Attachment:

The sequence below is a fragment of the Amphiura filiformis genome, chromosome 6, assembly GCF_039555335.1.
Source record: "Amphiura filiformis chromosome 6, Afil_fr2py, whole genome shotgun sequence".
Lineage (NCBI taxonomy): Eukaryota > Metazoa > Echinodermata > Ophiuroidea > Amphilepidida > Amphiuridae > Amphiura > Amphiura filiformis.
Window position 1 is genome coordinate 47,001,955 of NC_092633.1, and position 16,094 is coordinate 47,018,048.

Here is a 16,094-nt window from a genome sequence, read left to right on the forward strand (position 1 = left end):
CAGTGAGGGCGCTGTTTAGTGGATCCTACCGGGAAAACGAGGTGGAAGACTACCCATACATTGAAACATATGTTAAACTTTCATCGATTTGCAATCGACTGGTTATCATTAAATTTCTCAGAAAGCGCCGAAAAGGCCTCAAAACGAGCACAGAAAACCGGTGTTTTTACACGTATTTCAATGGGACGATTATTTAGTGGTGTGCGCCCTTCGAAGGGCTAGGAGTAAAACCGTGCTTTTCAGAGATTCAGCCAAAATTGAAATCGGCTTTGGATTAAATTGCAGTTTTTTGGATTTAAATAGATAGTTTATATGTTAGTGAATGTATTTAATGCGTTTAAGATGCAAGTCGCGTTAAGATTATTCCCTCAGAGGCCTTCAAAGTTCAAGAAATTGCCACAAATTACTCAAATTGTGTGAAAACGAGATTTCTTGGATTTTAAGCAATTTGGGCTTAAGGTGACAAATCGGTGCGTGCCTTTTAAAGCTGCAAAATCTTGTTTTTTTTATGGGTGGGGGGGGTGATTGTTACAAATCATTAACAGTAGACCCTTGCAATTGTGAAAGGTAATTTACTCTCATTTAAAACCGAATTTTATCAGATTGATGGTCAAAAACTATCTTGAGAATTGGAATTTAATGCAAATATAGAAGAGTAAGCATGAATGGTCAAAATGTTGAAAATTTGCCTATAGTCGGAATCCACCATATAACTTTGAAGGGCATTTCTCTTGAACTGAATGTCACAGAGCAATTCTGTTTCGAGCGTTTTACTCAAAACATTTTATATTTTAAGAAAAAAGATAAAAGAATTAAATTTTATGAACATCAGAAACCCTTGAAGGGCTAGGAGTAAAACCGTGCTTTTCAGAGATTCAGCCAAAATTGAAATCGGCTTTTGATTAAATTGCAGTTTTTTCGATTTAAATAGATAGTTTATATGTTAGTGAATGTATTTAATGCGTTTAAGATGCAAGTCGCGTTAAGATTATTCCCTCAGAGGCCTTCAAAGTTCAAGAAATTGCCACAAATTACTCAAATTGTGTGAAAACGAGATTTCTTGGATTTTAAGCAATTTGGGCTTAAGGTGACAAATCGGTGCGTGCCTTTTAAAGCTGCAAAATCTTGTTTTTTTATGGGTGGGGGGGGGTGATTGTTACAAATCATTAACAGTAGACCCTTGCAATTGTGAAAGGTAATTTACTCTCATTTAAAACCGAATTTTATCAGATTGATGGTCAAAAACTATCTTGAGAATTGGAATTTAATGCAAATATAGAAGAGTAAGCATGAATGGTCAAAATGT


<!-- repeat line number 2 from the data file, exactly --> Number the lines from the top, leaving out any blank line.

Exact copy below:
Source record: "Amphiura filiformis chromosome 6, Afil_fr2py, whole genome shotgun sequence".